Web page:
I am sorry for my lack of writing, but I have a job now. Yes my friends I have a job, I get paid for it and everything. Granted I am sticking labels on boxes, which isn’t the most arduous task in the world, but at least I am earning money. In case you were wondering about the title of this piece, isn’t about Robert Palmer’s 1979 hit ‘Bad Case of Loving You’ (this gives you an insight into my musical taste), rather, it’s about Doctor Who.
I don’t think there is any doubt in my mind, or in fact in the mind of anybody who knows me, that I am a Doctor Who fan, I do have DVDs. I am an unashamed fan of Doctor Who and always have been. In fact there have been entire days at University dedicated to watching the Sci-Fi hit. As a result I think I have earned the right to comment on the show. And as we build up to the new series I can’t think of a better time to get things off my chest. Are you ready? Are you sure? Here we go.
First things first, I want to start with the previous 3 seasons which saw Matt Smith taking the lead role as the Time Lord from Gallifrey in the constellation of Kasterborous. The team behind the 11thincarnation of the Time Lord had an almost impossible task following the departure of many people’s favourite Doctor (I want to add here that he isn’t my favourite) David Tennant. And also the loss of Russell T. Davis. The previous head writer and master mind in bringing Doctor Who back to life.
In my opinion, the team behind seasons 5 to 7 of (read in a sarcastic voice, I will be coming back to this) ‘New Who’ almost failed. Starting with the first episode ‘the 11th hour’, which was a nice idea but was, in my opinion, poorly executed, which was an all too common occurrence in seasons 5 and 6. To my shame, I blamed Smith for the poor quality of the new series.
I think this was because Matt Smith played the Doctor in a very similar way to his very popular predecessor, and as a result comparisons were made and Tennant’s doctor was better in every way. Smith accentuated the crazy and eccentric surface layer provided by the 10th Doctor. David Tennant built on his predecessor Christopher Eccleston’s performance by teaming the bitter (the guy just lost his planet, he had every right to be pissed) 9th Doctor with his own eccentricity, providing a very Funny Doctor on the Surface while maintaining deep emotions, providing audiences with a very likeable and relatable character. Smith failed to carry out any real character development. Instead he focused on accentuating the barmy surface. To me the 11th doctor didn’t have any depth of emotion and as a result didn’t become at all likeable until the loss of Amy and Rory. Only at this point did Smith develop his incarnation of the Doctor’s emotions. It was only then did I begin to enjoy watching Doctor Who again. It wasn’t until the end of series 5 that I saw the real issue with the new Doctor’s tenure.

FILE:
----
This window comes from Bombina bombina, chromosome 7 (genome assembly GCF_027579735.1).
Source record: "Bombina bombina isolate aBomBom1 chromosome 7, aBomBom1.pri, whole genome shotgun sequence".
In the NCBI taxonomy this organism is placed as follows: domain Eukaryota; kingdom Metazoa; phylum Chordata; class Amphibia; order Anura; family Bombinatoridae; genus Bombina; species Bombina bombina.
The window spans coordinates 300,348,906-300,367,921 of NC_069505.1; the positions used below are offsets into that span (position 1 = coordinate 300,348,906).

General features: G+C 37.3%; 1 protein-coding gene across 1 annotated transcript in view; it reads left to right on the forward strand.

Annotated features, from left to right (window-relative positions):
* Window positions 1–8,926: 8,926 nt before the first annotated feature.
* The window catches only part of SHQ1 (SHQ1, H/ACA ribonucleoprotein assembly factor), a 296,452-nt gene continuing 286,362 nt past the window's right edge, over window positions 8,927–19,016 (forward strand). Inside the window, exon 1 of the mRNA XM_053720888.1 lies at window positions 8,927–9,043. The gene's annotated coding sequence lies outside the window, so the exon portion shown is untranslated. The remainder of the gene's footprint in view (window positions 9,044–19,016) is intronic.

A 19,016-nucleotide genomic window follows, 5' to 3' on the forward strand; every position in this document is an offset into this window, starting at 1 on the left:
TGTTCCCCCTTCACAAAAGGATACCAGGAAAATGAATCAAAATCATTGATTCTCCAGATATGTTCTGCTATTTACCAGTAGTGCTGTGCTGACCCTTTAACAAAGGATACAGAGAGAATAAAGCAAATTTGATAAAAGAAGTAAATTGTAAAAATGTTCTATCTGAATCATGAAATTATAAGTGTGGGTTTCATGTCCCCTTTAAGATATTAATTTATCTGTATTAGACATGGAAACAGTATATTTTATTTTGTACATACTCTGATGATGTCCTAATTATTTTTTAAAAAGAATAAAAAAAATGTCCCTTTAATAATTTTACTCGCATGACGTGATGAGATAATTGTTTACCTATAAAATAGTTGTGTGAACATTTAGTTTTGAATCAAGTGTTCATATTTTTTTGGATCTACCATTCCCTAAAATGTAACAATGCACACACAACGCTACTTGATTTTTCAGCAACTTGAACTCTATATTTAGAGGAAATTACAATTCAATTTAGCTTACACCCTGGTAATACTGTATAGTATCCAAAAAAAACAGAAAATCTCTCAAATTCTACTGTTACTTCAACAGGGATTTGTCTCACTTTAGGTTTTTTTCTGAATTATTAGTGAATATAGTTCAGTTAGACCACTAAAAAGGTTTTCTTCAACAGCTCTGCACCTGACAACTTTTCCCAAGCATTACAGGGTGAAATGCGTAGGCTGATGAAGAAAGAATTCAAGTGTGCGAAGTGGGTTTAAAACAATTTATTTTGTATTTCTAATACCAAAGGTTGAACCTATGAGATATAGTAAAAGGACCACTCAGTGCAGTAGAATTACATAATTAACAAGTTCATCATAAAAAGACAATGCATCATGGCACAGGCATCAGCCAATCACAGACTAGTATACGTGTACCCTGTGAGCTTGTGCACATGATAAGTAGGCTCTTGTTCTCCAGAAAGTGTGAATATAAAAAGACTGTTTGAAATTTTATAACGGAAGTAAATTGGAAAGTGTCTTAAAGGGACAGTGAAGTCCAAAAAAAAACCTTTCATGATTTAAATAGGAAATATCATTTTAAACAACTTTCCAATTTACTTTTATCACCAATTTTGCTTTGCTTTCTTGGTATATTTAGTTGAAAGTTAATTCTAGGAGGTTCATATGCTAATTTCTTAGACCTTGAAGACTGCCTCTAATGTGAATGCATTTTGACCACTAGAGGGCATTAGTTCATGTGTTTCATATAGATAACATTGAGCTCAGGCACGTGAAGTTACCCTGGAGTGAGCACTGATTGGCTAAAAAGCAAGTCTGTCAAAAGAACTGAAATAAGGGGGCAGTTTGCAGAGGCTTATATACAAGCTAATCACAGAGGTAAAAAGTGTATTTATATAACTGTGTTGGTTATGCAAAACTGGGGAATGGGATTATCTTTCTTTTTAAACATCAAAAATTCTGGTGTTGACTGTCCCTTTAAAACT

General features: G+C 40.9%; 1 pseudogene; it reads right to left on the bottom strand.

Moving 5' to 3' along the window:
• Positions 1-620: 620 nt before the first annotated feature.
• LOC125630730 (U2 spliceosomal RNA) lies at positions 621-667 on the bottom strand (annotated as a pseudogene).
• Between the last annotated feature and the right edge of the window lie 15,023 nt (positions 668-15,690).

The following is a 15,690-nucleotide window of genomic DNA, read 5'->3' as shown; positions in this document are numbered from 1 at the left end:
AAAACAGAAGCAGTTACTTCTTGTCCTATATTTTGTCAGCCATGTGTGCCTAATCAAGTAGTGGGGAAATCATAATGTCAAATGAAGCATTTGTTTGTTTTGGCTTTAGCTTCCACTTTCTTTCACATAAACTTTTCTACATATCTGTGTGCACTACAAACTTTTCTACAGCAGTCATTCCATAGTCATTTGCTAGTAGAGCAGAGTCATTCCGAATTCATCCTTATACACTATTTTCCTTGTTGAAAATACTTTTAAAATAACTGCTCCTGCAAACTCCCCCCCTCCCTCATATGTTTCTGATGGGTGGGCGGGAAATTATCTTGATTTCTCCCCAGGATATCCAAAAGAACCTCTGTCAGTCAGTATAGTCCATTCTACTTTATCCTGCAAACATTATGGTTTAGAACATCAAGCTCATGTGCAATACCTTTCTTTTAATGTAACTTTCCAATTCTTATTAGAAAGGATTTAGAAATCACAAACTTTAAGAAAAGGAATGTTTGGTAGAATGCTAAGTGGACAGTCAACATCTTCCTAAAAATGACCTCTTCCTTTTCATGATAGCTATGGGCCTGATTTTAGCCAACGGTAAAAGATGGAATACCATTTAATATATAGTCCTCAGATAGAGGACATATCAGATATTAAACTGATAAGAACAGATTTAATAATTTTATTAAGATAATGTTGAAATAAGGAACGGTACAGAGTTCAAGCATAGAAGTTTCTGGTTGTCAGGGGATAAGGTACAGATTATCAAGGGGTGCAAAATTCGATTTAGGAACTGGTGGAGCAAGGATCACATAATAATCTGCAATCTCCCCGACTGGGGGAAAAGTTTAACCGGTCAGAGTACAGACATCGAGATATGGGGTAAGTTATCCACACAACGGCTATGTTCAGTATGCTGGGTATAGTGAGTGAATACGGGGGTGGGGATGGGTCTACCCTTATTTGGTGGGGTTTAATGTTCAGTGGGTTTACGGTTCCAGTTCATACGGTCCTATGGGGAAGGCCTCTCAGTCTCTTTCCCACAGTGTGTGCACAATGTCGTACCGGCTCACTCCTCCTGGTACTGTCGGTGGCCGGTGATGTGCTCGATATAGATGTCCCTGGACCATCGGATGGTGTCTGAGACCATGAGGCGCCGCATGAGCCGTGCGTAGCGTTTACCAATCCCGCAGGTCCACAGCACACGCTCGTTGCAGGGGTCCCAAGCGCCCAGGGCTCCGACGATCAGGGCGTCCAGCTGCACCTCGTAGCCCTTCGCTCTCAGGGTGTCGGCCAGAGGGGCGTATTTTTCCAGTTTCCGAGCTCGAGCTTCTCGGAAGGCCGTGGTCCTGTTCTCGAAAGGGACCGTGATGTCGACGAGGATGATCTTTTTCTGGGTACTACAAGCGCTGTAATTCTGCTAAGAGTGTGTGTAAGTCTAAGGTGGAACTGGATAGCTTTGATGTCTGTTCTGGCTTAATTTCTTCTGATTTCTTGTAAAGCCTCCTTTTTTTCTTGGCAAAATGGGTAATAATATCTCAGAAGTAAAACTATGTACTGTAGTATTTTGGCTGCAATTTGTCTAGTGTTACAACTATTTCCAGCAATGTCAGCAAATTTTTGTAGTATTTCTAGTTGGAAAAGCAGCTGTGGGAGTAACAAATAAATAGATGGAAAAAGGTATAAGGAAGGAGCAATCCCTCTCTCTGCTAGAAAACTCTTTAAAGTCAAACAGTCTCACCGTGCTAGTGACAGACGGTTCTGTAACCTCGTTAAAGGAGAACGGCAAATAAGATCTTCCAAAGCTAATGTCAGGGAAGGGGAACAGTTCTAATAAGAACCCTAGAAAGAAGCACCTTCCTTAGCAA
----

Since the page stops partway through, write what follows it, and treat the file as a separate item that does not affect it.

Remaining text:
Following the departure of Davis, the quality of the writing seemed to take a real nose dive. The group of writers providing the story lines hadn’t changed much, so who was to blame? Steven Moffat, that’s who. It almost seemed that Moffat was too lazy to properly edit the scripts, allowing dull and stodgy lines to seep into every episode.
In the rare case there was a decent story, my mind immediately jumps to the one with the Daleks in World War II London, it was ruined by some pretty woeful casting epitomised by Karen Gillan. I can’t even say or type her name without scowling. The Scot was dreadful and I really do mean dreadful, failing in almost every case to say a line of dialogue without sounding like she should really be presenting the lottery. In all honesty, the obnoxious Colin Baker (the 6th doctor) and his screaming companion Peri, portrayed by Nicola Bryant, are more likable than Karen Gillan’s Amy Pond.